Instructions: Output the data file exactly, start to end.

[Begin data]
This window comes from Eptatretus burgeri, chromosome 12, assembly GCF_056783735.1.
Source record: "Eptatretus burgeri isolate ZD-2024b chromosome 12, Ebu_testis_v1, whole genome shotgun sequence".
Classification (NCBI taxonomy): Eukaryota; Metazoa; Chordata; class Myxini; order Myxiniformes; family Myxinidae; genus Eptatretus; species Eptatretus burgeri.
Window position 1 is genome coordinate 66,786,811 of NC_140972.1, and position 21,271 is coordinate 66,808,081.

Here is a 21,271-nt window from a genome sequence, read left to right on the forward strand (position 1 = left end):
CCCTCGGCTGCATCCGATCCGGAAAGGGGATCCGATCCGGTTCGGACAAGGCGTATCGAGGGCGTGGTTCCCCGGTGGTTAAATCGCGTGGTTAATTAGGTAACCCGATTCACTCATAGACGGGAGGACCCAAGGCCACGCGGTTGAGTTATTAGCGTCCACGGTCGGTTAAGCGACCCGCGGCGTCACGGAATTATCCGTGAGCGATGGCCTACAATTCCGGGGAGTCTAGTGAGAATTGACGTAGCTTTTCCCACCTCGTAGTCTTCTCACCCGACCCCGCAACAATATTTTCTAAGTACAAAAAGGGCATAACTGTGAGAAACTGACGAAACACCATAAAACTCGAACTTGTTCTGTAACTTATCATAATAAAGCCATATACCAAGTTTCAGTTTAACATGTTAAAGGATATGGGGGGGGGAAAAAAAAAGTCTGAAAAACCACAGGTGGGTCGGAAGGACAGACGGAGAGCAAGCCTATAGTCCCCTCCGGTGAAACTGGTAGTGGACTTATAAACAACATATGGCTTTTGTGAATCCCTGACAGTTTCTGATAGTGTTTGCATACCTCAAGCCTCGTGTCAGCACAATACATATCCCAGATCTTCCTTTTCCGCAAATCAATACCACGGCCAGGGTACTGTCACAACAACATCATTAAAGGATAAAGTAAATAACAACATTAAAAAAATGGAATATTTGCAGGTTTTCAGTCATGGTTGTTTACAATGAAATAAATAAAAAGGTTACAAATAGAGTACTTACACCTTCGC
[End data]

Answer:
This window comes from Eptatretus burgeri, chromosome 12, assembly GCF_056783735.1.
Source record: "Eptatretus burgeri isolate ZD-2024b chromosome 12, Ebu_testis_v1, whole genome shotgun sequence".
Classification (NCBI taxonomy): Eukaryota; Metazoa; Chordata; class Myxini; order Myxiniformes; family Myxinidae; genus Eptatretus; species Eptatretus burgeri.
Window position 1 is genome coordinate 66,786,811 of NC_140972.1, and position 21,271 is coordinate 66,808,081.

Here is a 21,271-nt window from a genome sequence, read left to right on the forward strand (position 1 = left end):
CCCTCGGCTGCATCCGATCCGGAAAGGGGATCCGATCCGGTTCGGACAAGGCGTATCGAGGGCGTGGTTCCCCGGTGGTTAAATCGCGTGGTTAATTAGGTAACCCGATTCACTCATAGACGGGAGGACCCAAGGCCACGCGGTTGAGTTATTAGCGTCCACGGTCGGTTAAGCGACCCGCGGCGTCACGGAATTATCCGTGAGCGATGGCCTACAATTCCGGGGAGTCTAGTGAGAATTGACGTAGCTTTTCCCACCTCGTAGTCTTCTCACCCGACCCCGCAACAATATTTTCTAAGTACAAAAAGGGCATAACTGTGAGAAACTGACGAAACACCATAAAACTCGAACTTGTTCTGTAACTTATCATAATAAAGCCATATACCAAGTTTCAGTTTAACATGTTAAAGGATATGGGGGGGGGAAAAAAAAAGTCTGAAAAACCACAGGTGGGTCGGAAGGACAGACGGAGAGCAAGCCTATAGTCCCCTCCGGTGAAACTGGTAGTGGACTTATAAACAACATATGGCTTTTGTGAATCCCTGACAGTTTCTGATAGTGTTTGCATACCTCAAGCCTCGTGTCAGCACAATACATATCCCAGATCTTCCTTTTCCGCAAATCAATACCACGGCCAGGGTACTGTCACAACAACATCATTAAAGGATAAAGTAAATAACAACATTAAAAAAATGGAATATTTGCAGGTTTTCAGTCATGGTTGTTTACAATGAAATAAATAAAAAGGTTACAAATAGAGTACTTACACCTTCGC